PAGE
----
Like pretty much anything that happens in Washington DC, the Coronavirus Aid, Relief and Economic Security (CARES) Act had good intentions but a mixed bag of results. On the positive side, it provided provisions for citizens who were facing mounting bills and shrinking income; aid to small businesses; expanded unemployment insurance and more. On the downside, there was seemingly little oversight as to who was able to get money from the loan program.

The Los Angeles Lakers, per ABC News, received about $4.6 million through the Small Business Administration’s Paycheck Protection Program – before giving the money back due to the outcry. It is true that any professional sports team has, in addition to their million-dollar professional athletes, a large network of salaried employees who are actually responsible for keeping the team running. For every LeBron James, you have a dozen of more employees whose job is to manage catering, run security, coordinate travel, sell T-shirts, etc. Their jobs are important, too.

That said, the Lakers are estimated to be worth $4.6 billion, according to Forbes. Does that sound like a small business that is in dire need of government assistance in order to stay in business? The PPP program lasted less than two weeks before the funds were depleted, and many small companies were left out.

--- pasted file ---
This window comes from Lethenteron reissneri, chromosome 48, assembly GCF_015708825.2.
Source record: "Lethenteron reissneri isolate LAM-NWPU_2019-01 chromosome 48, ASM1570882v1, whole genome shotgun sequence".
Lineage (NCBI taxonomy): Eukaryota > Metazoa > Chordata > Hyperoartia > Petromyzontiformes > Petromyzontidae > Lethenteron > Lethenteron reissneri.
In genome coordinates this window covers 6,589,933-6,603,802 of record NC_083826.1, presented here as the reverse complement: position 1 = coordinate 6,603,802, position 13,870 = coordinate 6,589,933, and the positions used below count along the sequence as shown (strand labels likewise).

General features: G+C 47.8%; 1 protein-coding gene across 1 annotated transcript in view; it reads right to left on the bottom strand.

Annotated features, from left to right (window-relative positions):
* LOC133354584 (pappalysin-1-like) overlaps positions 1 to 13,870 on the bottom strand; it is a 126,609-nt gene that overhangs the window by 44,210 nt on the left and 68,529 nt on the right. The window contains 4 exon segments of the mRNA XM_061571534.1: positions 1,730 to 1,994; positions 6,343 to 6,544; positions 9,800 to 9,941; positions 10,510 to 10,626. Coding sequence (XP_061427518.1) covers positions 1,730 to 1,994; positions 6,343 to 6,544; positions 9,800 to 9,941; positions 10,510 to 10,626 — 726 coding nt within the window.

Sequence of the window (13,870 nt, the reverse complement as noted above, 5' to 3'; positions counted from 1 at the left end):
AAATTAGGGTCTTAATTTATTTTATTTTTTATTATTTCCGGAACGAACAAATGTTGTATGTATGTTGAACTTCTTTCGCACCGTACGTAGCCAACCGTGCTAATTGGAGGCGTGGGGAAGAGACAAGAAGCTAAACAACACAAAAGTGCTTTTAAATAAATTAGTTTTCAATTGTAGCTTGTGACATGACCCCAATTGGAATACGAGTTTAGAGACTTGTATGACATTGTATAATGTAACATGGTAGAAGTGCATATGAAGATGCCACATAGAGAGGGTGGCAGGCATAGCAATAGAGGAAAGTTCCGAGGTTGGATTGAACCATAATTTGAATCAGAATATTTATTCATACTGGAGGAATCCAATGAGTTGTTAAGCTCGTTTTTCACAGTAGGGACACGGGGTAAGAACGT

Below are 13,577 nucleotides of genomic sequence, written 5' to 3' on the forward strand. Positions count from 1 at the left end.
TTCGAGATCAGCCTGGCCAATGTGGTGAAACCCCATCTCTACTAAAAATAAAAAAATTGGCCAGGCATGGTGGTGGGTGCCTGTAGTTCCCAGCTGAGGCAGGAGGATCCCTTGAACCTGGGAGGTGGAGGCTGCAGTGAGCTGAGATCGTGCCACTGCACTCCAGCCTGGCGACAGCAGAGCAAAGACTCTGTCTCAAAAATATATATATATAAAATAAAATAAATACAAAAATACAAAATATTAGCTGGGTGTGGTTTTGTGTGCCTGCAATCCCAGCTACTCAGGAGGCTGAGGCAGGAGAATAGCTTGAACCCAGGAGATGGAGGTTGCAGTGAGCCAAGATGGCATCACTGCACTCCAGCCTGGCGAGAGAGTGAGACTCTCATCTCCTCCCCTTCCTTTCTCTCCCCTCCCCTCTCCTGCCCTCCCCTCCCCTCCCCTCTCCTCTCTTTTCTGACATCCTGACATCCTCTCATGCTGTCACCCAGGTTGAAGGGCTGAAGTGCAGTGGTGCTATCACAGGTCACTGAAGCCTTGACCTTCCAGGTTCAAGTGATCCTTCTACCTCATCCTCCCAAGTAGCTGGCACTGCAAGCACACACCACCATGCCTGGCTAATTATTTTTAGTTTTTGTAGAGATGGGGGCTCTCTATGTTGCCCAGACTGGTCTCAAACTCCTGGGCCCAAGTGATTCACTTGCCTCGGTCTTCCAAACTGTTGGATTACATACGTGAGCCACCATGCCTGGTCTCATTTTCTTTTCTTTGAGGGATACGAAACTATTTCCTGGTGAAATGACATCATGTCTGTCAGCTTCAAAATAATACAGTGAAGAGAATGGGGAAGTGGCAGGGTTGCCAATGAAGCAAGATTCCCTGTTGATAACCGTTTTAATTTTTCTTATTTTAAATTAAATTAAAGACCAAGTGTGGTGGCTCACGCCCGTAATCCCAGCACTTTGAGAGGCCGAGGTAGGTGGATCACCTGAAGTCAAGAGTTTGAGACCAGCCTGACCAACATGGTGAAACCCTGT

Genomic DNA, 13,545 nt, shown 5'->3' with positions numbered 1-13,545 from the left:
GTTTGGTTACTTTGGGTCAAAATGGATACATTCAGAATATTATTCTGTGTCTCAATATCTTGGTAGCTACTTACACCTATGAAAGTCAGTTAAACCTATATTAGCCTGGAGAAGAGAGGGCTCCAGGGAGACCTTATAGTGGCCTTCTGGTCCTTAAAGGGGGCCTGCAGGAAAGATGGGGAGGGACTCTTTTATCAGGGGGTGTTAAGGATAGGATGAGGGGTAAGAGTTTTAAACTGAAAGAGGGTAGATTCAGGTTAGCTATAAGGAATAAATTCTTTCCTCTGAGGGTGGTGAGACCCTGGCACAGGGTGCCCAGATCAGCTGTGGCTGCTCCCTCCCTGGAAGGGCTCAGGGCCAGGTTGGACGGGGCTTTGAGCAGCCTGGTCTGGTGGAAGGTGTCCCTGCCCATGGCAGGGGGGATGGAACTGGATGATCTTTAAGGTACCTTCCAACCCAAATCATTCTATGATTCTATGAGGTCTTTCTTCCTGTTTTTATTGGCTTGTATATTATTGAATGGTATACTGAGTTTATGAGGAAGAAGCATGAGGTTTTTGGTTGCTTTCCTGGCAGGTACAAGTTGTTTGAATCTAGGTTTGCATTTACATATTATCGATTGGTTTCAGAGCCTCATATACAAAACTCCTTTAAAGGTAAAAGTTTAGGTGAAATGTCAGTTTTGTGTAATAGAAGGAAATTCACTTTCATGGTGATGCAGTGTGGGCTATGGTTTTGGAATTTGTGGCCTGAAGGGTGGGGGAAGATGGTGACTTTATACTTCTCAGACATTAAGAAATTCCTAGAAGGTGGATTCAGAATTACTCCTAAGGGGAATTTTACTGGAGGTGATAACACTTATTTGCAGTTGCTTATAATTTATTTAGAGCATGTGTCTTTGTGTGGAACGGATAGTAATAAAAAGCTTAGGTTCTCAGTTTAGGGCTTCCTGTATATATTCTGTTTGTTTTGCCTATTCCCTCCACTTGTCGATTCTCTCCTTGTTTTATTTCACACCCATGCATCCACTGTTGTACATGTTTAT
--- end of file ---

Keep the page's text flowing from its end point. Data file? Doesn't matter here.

A couple of recent stories showed the positive effects for the meat industry. The Kentucky Agricultural Development Fund announced that $2 million in CARES Act funds would be made available to facilitate the expansion of meat processing in the state. Additionally, the Iowa Department of Agriculture announced that more than 200 small processors in the state were awarded Meat Processing and Expansion grants.

“The demand at local meat processors skyrocketed after COVID-19 caused disruptions in the food supply chain. These businesses extended their hours and added shifts to help local farmers but many of them are still running at capacity,” said Agriculture Secretary Mike Naig. “The CARES Act funds will help these processors expand their operations to serve more producers in their communities, and give them opportunities to explore new markets for their products.”

At some point, there should be another stimulus package to help individuals and small businesses. It may come in the waning days of the Trump Administration, or it could come near the start of the Biden Administration. The timing seems to rely on who is in charge of the Senate and what their priorities are. But when it does get signed into law, be sure to take advantage of it. Small meat processors have had a tumultuous year – it was financially successful but mentally stressful. Many companies have had to rewrite their future plans, either to reach out to new markets or accelerate business expansion. There will likely be state or federal funds available to help you.

Keep aware of these opportunities so that you can react quickly when the time comes. If you are not a member in a national or state trade association, this would be a good time to join, as they can look out for your best interests as well.